Spend a night with John Sharpshandler, and you’ll see why he’s the Martha Stewart of needle exchange. “You have to go in a straight line,” he says, showing a man on a Berkeley street corner how to wipe an alcohol-soaked pad from the crease in his inner elbow halfway down to the wrist. “When you rub in a circle, you’re just moving the germs from one place to another.”
With a calm, friendly voice, the 38-year-old Sharpshandler—he adopted the pseudonym in 1990 to avoid legal harassment—greets the people who have made their way to one of three local Needle Exchange Emergency Distribution swap sites on this chilly late-December evening. Almost a dozen of the syringe exchangers are first-timers and he gives them the full tour: three card tables stacked with needles, bleach kits, condoms and bottled carrot juice served out of the back of a truck. There’s also free HIV and hep C testing by the city in a van down the block. Tonight’s other 40-odd exchangers are regulars, bearing used syringes in paper bags, mini biohazard buckets, totebags with cigarette logos,
The new folks all make a point of counting out their needles—as if to prove, in this half-legal no-man’s-land of harm reduction, they’re worthy of a little trust. “I have 17,” a young man says earnestly, laying each one down. The volunteer helping Sharpshandler keep track of the numbers stops him midtally. “It’s OK, you don’t have to count them,” she says, handing him 20 clean needles in a Zip-loc. And then, kindly but firmly: “We expect to get these all back.” Trust works both ways here.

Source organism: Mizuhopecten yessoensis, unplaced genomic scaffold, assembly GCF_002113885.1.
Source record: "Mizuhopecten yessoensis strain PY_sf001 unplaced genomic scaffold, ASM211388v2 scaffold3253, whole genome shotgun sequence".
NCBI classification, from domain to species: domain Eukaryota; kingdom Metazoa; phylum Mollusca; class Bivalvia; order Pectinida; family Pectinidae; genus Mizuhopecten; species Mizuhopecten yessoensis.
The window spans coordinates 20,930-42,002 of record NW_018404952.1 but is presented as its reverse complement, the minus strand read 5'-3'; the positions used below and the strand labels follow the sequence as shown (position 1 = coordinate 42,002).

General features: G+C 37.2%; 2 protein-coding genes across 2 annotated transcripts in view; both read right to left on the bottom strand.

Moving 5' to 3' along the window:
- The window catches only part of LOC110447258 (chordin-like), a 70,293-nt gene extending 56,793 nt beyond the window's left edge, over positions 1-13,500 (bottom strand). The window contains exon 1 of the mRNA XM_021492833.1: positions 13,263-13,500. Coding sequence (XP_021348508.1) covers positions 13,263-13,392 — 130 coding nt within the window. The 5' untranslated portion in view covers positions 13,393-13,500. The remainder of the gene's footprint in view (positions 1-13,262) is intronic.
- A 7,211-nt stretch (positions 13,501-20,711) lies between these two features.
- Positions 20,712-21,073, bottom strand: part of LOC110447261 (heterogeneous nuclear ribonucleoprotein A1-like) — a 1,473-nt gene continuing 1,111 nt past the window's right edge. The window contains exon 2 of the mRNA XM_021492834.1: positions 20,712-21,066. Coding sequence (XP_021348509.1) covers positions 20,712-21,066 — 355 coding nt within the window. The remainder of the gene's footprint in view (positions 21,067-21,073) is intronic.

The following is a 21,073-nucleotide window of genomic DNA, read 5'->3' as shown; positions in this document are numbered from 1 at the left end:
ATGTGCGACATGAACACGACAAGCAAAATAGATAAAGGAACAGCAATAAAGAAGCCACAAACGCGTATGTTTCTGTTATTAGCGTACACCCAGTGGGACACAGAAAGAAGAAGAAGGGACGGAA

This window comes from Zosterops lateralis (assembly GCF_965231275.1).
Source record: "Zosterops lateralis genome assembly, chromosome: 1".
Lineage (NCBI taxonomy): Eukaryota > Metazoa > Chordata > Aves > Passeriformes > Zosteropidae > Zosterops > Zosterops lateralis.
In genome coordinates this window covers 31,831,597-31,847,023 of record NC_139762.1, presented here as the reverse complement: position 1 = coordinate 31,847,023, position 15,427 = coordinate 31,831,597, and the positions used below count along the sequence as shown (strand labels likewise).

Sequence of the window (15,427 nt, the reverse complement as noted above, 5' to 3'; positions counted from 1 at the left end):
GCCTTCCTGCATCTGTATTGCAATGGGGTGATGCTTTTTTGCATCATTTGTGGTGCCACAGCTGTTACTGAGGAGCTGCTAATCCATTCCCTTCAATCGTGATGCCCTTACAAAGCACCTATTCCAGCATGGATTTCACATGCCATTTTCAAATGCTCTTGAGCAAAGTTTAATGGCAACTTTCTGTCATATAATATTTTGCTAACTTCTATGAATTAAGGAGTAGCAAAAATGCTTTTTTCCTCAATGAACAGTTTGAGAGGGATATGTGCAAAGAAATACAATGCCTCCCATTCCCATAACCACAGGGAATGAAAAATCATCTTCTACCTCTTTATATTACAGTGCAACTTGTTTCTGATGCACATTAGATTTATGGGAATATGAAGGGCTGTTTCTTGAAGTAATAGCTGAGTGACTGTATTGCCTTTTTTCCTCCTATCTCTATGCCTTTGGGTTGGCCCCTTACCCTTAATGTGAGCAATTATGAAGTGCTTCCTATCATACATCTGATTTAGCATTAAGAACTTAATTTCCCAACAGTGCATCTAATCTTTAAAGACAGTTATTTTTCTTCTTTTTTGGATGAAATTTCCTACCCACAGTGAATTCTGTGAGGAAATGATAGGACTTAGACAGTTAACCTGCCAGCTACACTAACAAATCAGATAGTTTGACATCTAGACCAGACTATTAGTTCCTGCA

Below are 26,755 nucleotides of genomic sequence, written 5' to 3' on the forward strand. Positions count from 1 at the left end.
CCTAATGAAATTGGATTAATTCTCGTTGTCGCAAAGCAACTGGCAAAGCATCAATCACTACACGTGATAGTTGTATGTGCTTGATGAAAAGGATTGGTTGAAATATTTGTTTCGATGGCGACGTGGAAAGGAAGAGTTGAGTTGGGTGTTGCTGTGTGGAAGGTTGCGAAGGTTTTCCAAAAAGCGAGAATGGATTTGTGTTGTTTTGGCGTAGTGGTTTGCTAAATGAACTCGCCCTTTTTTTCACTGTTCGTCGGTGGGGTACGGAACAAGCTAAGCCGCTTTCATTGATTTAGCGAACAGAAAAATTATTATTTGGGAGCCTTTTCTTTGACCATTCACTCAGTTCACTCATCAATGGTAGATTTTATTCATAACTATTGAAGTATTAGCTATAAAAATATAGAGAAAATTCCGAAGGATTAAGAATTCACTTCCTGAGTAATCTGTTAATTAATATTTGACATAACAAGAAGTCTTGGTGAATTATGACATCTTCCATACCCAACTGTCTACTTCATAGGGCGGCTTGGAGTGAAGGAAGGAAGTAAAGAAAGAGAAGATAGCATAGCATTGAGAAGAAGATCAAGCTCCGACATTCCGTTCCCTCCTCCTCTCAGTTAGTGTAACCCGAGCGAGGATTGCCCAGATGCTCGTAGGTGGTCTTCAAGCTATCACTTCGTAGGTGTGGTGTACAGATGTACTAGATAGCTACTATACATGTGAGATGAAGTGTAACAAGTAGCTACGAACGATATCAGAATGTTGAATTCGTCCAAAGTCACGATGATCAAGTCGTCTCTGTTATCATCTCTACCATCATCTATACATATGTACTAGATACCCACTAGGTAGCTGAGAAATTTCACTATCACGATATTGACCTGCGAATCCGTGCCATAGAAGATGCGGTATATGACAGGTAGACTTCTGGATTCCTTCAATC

“There are several basic needles we give out, depending on how you’re hitting,” Sharpshandler explains in his characteristic mix of technical jargon and street slang. “There’s full-size, with a one cc capacity and a 28-gauge, half-inch needle. Those are probably better for people with big hands, because it’s awkward to hold the needle, tighten a tourniquet and shoot the drug all with one hand.” A big needle will help you hit through scar tissue, he continues, “but you have to be careful not to shoot clear through the other side of the vein.” For women, who tend to have smaller veins than men, Sharpshandler sometimes has a mixed bag including “kitty needles”—made for veterinarian use. “Or if you’re shooting steroids or hormones,” he says, “vaccination needles can handle those oil-based drugs.”
Sharpshandler knows that “every vein is valuable” to users, and after a decade at the exchange, he’s amassed enough information to make sure that whether or not they always use clean needles, people know how to as safely as possible. “When we have this many kinds of syringes,” he says, “it’s obvious that we really care about people’s needs and preferences. They love that.”